Robin Amer: This is Gladys Woodson, the block club president who had confronted John Christopher at the vacant lot. She realized that in this investigation, she and her neighbors were collateral. They had been used. They were never able to get traction fighting John Christopher, and now they could see why.
Gladys Woodson: He had to have backing, you know, 'cause the people that we was contacting and seemed to, you know, was pushing it under the rug or not answering.
Robin Amer: For everyone in North Lawndale whose children had been hurt, whose property had been damaged, whose neighborhood had been disrespected, this was a huge breach of trust.
As Ms. Woodson once put it:
Gladys Woodson: We wrote to everyone from who’s who to who’s that.
Robin Amer: And no level of government, not the city, not the state, not the feds, had ever fixed the problem.
Now the FBI was crowing over the results of its investigation. Chicago and the nation were captivated by the news of this mob-connected guy turned FBI mole. But in North Lawndale, the announcement just felt like a punch in the gut.
Last spring, we caught up with Rita and Michelle Ashford, the mother-daughter duo who had protested the dumps, marching in the streets with signs that read “Down with John” and “Dump the dumps.”
All these years later, they still remember where they were when they heard the news about Operation Silver Shovel. Here’s Michelle.
Michelle Ashford: We were at home and it broke on the news, and then we started calling everybody. “This is about the dump right here” and all this.
Robin Amer: Her mom, Rita Ashford, was also stunned. John Christopher had turned her block into a mountain of hazardous debris. Her grandchildren and her neighbor’s kids had suffered from severe asthma, made worse by the dust from the dumps.
And now it turned out that John Christopher had actually been working with the FBI?!
Rita Ashford: I never—when they said about him being a mole, I was shocked. Because that's something that we never even anticipated. We just figured that John Christopher had that cem—that concrete, pile there. He was making money off of it and that's the purpose of it. And that's what we thought. We knew it wasn't healthy. But at that point, that's that's all we ever thought.
Robin Amer: Like Ms. Woodson, they came to believe that this was why no one in government had ever effectively dealt with the dumps.
Michelle Ashford: Oh, that's why we couldn't get any help.
Rita Ashford: Right.
Michelle Ashford: That's why we couldn't get any help with it. Because everything was like, oh so they knew all this was going on all along before we even begin to fight for it. And and the reason why we couldn't get any justice for anything because it was all the government. And they knew it from the very beginning.
Robin Amer: The news seemed to confirm what they’d been saying for years about the government’s neglect of their neighborhood.
Rita Ashford: I’ma tell you something: I was angry as hell. Because once again, we the underdog. And the sad thing about it was, it was a serious thing where it affected people's health. John didn't have to be allowed to still do have that dump, because you had ammunition to use against him.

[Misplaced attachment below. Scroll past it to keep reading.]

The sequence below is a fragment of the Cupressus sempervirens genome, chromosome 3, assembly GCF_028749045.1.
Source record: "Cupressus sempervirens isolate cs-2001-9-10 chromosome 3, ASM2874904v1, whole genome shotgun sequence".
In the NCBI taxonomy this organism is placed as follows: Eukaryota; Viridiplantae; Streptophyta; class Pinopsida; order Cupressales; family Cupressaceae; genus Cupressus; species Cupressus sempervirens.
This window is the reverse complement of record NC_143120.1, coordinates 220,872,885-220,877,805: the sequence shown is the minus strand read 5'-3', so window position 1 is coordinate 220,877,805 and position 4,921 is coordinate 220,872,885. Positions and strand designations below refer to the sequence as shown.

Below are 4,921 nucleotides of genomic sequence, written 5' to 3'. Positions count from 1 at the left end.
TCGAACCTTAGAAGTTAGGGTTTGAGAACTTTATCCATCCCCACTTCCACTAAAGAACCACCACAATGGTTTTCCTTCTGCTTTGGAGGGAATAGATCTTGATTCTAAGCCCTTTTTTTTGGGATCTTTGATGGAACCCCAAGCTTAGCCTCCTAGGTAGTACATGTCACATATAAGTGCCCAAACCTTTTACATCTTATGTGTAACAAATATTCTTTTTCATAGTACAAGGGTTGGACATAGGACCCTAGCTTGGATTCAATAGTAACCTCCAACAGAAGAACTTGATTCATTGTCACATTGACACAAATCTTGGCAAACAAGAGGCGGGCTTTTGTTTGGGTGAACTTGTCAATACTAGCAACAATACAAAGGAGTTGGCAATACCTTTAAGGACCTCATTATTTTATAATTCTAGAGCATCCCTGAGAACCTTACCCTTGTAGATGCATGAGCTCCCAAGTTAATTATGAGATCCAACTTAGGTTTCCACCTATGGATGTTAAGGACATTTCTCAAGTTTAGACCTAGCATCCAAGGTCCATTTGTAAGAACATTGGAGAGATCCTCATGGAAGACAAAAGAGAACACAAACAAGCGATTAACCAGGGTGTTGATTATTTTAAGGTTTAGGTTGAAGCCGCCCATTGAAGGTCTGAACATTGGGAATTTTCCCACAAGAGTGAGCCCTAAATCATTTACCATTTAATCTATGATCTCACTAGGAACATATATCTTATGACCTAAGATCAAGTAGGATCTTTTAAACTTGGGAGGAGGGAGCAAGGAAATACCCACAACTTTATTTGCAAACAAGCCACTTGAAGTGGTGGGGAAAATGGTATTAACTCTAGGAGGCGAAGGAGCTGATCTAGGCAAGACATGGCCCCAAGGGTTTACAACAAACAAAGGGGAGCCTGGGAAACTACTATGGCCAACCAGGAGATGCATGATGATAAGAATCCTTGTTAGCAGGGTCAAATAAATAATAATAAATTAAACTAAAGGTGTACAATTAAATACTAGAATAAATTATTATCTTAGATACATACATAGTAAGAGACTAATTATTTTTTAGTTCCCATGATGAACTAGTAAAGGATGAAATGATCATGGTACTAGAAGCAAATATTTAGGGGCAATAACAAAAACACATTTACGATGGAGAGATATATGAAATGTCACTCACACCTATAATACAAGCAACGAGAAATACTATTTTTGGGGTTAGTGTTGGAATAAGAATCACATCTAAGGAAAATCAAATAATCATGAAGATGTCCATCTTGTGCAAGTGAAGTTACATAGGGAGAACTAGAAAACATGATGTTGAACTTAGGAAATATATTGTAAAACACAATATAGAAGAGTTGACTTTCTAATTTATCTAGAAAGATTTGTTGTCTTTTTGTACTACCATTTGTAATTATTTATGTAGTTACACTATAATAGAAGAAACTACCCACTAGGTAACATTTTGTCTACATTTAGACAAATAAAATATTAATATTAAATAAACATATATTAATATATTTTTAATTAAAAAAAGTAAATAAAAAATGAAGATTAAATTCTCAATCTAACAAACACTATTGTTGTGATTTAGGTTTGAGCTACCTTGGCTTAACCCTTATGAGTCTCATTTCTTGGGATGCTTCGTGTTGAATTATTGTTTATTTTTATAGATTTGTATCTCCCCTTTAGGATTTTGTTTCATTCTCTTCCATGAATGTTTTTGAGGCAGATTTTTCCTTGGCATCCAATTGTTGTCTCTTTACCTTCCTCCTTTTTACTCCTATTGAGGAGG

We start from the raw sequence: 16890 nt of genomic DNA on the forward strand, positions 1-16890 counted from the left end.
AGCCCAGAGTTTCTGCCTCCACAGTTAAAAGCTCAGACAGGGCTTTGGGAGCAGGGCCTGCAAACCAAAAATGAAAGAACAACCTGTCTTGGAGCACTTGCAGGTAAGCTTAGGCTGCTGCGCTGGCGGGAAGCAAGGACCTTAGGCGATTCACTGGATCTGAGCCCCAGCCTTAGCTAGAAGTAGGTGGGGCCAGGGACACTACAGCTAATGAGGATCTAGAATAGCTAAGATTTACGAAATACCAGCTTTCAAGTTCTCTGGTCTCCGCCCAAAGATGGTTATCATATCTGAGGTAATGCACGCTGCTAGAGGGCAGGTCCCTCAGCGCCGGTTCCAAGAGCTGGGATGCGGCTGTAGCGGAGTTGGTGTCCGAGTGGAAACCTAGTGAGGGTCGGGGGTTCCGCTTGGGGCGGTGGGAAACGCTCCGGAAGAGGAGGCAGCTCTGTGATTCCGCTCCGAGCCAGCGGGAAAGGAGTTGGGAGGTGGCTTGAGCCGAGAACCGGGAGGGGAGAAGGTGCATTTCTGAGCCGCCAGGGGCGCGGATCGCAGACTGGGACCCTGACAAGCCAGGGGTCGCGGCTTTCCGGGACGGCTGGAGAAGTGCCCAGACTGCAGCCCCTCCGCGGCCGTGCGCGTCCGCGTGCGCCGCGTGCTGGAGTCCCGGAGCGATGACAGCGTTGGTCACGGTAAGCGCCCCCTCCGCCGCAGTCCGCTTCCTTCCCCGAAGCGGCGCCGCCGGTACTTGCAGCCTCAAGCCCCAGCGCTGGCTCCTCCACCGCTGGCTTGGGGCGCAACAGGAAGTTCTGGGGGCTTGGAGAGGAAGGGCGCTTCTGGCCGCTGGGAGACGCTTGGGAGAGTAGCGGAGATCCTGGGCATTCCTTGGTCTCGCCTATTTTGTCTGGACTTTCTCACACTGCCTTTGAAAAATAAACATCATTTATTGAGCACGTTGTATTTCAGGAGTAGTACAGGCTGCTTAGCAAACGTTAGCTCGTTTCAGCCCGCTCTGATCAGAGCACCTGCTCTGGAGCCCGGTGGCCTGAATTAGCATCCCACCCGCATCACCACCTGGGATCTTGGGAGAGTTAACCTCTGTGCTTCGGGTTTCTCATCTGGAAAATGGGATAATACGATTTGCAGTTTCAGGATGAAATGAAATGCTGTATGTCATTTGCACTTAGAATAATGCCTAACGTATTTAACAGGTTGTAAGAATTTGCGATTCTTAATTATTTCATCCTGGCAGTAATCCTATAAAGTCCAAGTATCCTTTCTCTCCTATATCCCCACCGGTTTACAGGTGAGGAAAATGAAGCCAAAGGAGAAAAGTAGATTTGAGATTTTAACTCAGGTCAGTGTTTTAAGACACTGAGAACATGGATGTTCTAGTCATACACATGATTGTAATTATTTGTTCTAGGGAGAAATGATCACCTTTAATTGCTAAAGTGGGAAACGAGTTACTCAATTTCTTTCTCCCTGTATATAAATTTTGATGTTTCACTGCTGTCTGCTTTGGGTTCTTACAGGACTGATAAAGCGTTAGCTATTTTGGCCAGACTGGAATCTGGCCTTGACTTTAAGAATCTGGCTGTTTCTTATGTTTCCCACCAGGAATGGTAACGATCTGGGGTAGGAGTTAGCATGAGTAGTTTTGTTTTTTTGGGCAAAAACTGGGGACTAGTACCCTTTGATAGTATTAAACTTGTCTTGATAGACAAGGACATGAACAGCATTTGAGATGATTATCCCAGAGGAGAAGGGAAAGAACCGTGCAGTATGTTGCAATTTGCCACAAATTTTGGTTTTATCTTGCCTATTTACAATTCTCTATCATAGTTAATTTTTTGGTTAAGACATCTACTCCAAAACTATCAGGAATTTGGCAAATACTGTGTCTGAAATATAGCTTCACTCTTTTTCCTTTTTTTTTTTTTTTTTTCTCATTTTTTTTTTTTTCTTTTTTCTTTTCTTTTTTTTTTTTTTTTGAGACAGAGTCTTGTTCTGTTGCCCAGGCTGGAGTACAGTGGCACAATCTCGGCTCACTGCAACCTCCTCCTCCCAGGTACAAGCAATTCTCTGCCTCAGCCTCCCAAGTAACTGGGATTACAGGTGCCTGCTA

Robin Amer: There was also the question of what would happen to John Christopher now. Would he ever be held accountable for what he’d done in North Lawndale?
That’s after the break.
Robin Amer: Even though John Christopher had agreed to wear a wire and had become the centerpiece of a major undercover investigation, his participation in Operation Silver Shovel was not a get-out-of-jail-free card. He did not have a deal for full immunity.
So, FBI agent Jim Davis warned John Christopher not to do anything illegal that wasn’t part of the investigation.
Jim Davis: And I would just try and reassure him and say, “Look if you're straight with us, you know, if you continue to do what we're asking you to do, if, you know, if you stay out of trouble, you're going to be OK.”
Robin Amer: But John Christopher did not hold up his end of the bargain. Even while cooperating, he committed crimes and went behind the bureau’s back in other ways.
As Silver Shovel was underway, the FBI’s organized crime squad was also looking into an illegal gambling operation in Chicago’s western suburbs, run by an alleged mob boss named Tony Centracchio.
Jim Davis: You know, John referred to him as his “Uncle Tony,” and that was a problem for me, because we had a wire on Uncle Tony.
Robin Amer: The wire was a video camera hidden in the ceiling of Tony Centracchio’s office.
Jim Davis: And every time John went into see him, we were recording.
Robin Amer: It’s not totally clear what John Christopher was doing there. He was never charged in the illegal gambling case. But him showing up on another investigation’s wire made things complicated for Jim Davis and his fellow agents.
Jim Davis: I would have liked to have said, “John, stay away from Uncle Tony's office,” but I can't tell John that we have a wire on Uncle Tony's office.
Robin Amer: In addition to that, John Christopher also neglected to file his federal income tax returns in 1992 and 1993. I know. It seems so mundane.
But he also committed bankruptcy fraud through one of the sham construction companies he’d set up during Silver Shovel. And ultimately, bankruptcy fraud and tax evasion were what sent him back to prison.